Thus, we have one of the great enigmas of cinema, available now on Region 2 DVD with a fairly decent but compromised-by-interlace-combing image from the French Editions Montparnasse. Whether this will be supplanted soon by a U.S. Warner Archive edition is anyone's guess at the moment

On the one hand, it’s great to have attention drawn to this film here; on the other, I sort of wish this didn’t ‘t have to go into the Foreign Region DVD Report — that a person in the US should be able to just pick it up at the store. It’s, I think, the best American Renoir, and, in its differences from his other films, the one that most reveals the most about his style.
Glenn, if you haven’t read Janet Bergstrom’s superb essay about the evolution and mutilation of this film, I think it’s well worth tracking it down, even though (alas) you may have to pay for it online at http://www.jstor.org/pss/3815261. I originally discovered this piece through its French translation in Trafic, a French magazine I write for. It’s almost certainly the best source of information for the original form of what (I agree with Ignatiy) is probably Renoir’s best American film.
P.S. My mistake—I don’t think it’s available online at all, even for purchase. But it can be found at any library that stocks volume 11 (1999) of Film History (an excellent journal, by the way).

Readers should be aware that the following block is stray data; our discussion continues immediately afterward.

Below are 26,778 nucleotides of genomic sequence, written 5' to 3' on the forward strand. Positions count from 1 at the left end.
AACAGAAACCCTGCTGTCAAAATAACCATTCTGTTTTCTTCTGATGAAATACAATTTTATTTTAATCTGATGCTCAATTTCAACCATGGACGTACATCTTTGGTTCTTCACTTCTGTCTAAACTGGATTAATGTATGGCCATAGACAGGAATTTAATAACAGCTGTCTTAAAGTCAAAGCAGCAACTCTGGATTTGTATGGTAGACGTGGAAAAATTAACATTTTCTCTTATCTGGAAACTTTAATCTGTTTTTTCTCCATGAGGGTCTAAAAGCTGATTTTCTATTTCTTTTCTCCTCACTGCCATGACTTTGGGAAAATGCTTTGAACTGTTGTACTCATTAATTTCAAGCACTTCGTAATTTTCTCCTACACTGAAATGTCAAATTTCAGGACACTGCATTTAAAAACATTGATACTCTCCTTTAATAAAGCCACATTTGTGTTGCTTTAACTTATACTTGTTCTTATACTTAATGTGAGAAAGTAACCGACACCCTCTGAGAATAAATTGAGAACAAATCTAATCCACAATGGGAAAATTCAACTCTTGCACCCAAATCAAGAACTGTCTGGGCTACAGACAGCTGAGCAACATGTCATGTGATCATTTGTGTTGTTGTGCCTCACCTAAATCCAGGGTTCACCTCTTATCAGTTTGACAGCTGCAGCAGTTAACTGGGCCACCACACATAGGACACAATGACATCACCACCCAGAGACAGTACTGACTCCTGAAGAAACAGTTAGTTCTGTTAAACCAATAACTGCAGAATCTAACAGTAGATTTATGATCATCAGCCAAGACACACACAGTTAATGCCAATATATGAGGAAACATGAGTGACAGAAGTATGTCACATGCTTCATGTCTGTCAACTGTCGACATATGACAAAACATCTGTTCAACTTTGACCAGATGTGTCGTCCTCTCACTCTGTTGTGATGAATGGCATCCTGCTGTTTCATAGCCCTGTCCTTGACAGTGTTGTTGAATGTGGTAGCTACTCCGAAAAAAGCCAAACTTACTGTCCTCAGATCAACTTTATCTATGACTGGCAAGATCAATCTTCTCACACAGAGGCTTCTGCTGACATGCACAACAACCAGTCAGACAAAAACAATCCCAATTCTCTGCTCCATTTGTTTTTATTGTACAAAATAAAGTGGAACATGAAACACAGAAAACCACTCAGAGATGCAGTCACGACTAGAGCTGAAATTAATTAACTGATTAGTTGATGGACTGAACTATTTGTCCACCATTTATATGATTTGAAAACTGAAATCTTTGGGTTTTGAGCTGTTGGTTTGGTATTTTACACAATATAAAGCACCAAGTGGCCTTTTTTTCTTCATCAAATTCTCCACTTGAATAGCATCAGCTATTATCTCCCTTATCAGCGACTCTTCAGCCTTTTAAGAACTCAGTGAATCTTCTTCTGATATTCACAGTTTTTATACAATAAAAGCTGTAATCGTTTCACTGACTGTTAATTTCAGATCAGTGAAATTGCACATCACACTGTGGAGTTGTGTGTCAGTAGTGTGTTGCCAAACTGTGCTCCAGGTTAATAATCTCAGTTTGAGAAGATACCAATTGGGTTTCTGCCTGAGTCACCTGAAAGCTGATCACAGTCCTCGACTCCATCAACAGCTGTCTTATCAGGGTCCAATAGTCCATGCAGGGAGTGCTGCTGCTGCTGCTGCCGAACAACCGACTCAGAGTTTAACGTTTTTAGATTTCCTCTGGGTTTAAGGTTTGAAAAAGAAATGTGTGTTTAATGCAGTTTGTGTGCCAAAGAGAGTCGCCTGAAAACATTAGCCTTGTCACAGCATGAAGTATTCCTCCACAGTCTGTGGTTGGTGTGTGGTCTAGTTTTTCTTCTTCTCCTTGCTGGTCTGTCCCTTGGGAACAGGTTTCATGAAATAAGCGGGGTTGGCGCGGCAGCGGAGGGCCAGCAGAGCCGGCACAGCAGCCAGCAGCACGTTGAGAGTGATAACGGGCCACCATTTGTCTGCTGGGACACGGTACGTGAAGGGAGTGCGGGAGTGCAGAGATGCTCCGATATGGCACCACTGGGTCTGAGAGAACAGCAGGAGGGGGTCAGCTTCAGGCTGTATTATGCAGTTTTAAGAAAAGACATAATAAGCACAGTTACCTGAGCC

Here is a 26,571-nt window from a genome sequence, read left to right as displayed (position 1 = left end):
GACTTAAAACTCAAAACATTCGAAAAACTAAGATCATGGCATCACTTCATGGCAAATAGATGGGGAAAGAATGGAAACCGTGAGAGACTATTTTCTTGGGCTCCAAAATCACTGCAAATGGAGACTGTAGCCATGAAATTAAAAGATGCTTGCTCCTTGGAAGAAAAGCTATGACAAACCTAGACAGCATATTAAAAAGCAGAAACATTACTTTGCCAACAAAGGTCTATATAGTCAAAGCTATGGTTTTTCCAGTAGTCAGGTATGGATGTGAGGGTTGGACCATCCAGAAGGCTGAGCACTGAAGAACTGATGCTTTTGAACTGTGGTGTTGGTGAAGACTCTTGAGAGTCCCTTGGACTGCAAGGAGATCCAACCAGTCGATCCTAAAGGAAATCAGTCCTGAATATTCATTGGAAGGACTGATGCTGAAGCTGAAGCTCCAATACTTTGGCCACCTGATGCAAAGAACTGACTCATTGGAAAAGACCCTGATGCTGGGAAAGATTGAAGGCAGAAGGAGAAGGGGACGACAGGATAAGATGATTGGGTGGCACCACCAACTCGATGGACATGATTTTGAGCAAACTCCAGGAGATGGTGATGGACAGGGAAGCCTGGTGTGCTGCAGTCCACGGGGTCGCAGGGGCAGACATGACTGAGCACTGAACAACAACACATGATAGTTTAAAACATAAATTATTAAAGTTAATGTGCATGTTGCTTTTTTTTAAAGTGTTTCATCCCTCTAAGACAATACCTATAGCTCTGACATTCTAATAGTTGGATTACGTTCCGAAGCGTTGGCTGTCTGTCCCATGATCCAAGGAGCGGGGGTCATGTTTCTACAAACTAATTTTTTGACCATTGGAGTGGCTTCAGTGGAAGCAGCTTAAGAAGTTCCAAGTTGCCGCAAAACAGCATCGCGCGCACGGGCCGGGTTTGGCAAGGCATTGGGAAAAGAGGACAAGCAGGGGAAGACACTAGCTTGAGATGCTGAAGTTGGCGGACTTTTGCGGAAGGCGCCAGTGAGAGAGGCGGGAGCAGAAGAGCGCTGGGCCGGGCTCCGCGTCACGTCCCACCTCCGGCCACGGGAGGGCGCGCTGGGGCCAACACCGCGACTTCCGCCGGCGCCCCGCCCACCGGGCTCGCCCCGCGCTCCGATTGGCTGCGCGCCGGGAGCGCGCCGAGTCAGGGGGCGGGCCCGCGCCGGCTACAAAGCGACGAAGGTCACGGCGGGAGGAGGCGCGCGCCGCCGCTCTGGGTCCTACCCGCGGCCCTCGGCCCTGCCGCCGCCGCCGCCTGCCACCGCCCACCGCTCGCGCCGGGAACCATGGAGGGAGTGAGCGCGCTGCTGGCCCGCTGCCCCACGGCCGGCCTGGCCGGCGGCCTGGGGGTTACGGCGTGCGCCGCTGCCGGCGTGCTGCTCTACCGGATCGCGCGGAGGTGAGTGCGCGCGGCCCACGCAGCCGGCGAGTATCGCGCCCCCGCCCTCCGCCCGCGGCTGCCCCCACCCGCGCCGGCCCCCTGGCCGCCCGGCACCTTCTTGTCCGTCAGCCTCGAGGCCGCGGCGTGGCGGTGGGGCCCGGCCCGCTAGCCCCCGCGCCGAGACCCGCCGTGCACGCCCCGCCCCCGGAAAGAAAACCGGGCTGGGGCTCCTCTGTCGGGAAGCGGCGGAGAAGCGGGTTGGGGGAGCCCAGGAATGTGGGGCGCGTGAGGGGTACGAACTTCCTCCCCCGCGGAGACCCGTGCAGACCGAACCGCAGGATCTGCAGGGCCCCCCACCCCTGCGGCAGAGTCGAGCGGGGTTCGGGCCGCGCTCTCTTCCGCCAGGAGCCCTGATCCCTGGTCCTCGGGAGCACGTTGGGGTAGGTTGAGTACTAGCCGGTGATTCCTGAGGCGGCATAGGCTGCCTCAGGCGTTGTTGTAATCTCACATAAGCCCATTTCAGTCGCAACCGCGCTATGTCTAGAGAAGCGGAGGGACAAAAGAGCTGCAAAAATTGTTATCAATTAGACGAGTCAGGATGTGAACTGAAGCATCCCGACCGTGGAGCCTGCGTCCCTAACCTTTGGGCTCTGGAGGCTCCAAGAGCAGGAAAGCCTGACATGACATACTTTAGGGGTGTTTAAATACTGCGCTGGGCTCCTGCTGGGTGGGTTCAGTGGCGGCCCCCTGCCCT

As to opening with a character’s dream life, Eight and a Half is a good example of that, from considerably later. Even Wild Strawberries grounds the audience in waking reality before letting loose with that nightmare. In 1947 nobody was doing that kind of stunt, as far as I can see.
Yes, I ought to have been more precise there and said “I can’t think of any other film prior to this one” that opens in such a way. Obviously there are several since that do, including 8 1/2 and Strawberries…and Rushmore. And so on. But maybe I was just laying bait for a discussion of this kind of character introduction…wink, wink.
It seems a really GOOD way to introduce a character, and start a film with a bang, but I can see how in the 40s, when the tradition was to ESTABLISH everything, there would be pressure to set up a character’s life in a conventional way before we see them getting chased around by a giant syringe or whisky bottle.
What about MOONRISE by Borzage? That has this extraordinary montage that opens the film and it seems to take place in the fevered rage of the main character.
A friend who’s not a member here wanted me to post this, re opening with dreams and the imaginary: “STRANGE ILLUSION (Edgar G. Ulmer, 1945) opens with the hero’s dream (sans establishing shots) and endswith another one. No firm indication is given whether he is alive but knocked out, in a coma from which he may never awaken, or dead and entering the First Bardo. (He just fell and took a blow to the back of the head from a sharp-cornered table, which is traditionally a death sentence in Hollywood films.) It’s like something Bob Clampett would do.”
Anyone want a DVD copy of this film? Sound and picture quality both excellent. Contact me if you’re interested. It’s really one of the most striking films I’ve seen, with a mood all of its own.
I was watching this film on TMC and had an emergency and missed the last scene-can you tell me if the relationships were resolved-was he staying with his wife or was she going to be with Robert Ryan or was he going back to the blonde-
If I remember correctly, Peggy stays with Tod and Scott (Ryan) seemed to go off on his own. What happens to him is left open at the end of the film.